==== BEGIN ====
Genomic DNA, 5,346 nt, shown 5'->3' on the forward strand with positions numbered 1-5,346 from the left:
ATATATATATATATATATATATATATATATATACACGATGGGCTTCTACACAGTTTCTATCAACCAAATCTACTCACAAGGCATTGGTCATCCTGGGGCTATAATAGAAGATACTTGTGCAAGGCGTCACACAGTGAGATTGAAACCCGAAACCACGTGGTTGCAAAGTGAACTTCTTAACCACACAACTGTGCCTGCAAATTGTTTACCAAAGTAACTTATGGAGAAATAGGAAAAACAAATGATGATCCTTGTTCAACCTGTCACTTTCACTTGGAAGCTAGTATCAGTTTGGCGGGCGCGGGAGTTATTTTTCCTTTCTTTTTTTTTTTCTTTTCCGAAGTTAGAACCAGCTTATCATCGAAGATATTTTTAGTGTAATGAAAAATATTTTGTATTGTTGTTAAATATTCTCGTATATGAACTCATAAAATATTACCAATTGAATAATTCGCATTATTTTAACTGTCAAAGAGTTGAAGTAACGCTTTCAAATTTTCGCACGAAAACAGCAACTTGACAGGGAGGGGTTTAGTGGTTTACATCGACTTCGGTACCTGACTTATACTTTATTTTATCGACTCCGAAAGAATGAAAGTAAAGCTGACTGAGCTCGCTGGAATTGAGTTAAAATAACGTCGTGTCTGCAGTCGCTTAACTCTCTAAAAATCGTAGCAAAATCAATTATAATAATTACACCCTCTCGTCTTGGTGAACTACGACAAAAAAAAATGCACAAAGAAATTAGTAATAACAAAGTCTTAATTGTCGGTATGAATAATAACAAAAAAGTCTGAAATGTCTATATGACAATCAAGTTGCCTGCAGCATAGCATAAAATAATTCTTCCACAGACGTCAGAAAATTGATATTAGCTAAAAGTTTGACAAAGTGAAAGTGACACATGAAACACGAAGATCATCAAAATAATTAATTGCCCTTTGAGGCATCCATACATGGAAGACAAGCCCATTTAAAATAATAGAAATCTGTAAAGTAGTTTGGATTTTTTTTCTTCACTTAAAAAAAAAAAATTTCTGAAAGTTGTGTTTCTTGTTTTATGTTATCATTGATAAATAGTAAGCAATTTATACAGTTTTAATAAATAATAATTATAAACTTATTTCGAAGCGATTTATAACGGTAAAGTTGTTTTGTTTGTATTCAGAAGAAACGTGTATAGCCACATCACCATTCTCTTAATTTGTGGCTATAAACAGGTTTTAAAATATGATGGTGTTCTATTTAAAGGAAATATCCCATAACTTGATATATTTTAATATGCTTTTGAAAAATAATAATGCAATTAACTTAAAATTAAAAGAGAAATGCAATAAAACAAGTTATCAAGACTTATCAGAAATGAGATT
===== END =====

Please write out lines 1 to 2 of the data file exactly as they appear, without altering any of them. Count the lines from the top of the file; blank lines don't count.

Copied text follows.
Genomic DNA, 5,346 nt, shown 5'->3' on the forward strand with positions numbered 1-5,346 from the left:
ATATATATATATATATATATATATATATATATACACGATGGGCTTCTACACAGTTTCTATCAACCAAATCTACTCACAAGGCATTGGTCATCCTGGGGCTATAATAGAAGATACTTGTGCAAGGCGTCACACAGTGAGATTGAAACCCGAAACCACGTGGTTGCAAAGTGAACTTCTTAACCACACAACTGTGCCTGCAAATTGTTTACCAAAGTAACTTATGGAGAAATAGGAAAAACAAATGATGATCCTTGTTCAACCTGTCACTTTCACTTGGAAGCTAGTATCAGTTTGGCGGGCGCGGGAGTTATTTTTCCTTTCTTTTTTTTTTTCTTTTCCGAAGTTAGAACCAGCTTATCATCGAAGATATTTTTAGTGTAATGAAAAATATTTTGTATTGTTGTTAAATATTCTCGTATATGAACTCATAAAATATTACCAATTGAATAATTCGCATTATTTTAACTGTCAAAGAGTTGAAGTAACGCTTTCAAATTTTCGCACGAAAACAGCAACTTGACAGGGAGGGGTTTAGTGGTTTACATCGACTTCGGTACCTGACTTATACTTTATTTTATCGACTCCGAAAGAATGAAAGTAAAGCTGACTGAGCTCGCTGGAATTGAGTTAAAATAACGTCGTGTCTGCAGTCGCTTAACTCTCTAAAAATCGTAGCAAAATCAATTATAATAATTACACCCTCTCGTCTTGGTGAACTACGACAAAAAAAAATGCACAAAGAAATTAGTAATAACAAAGTCTTAATTGTCGGTATGAATAATAACAAAAAAGTCTGAAATGTCTATATGACAATCAAGTTGCCTGCAGCATAGCATAAAATAATTCTTCCACAGACGTCAGAAAATTGATATTAGCTAAAAGTTTGACAAAGTGAAAGTGACACATGAAACACGAAGATCATCAAAATAATTAATTGCCCTTTGAGGCATCCATACATGGAAGACAAGCCCATTTAAAATAATAGAAATCTGTAAAGTAGTTTGGATTTTTTTTCTTCACTTAAAAAAAAAAAATTTCTGAAAGTTGTGTTTCTTGTTTTATGTTATCATTGATAAATAGTAAGCAATTTATACAGTTTTAATAAATAATAATTATAAACTTATTTCGAAGCGATTTATAACGGTAAAGTTGTTTTGTTTGTATTCAGAAGAAACGTGTATAGCCACATCACCATTCTCTTAATTTGTGGCTATAAACAGGTTTTAAAATATGATGGTGTTCTATTTAAAGGAAATATCCCATAACTTGATATATTTTAATATGCTTTTGAAAAATAATAATGCAATTAACTTAAAATTAAAAGAGAAATGCAATAAAACAAGTTATCAAGACTTATCAGAAATGAGATT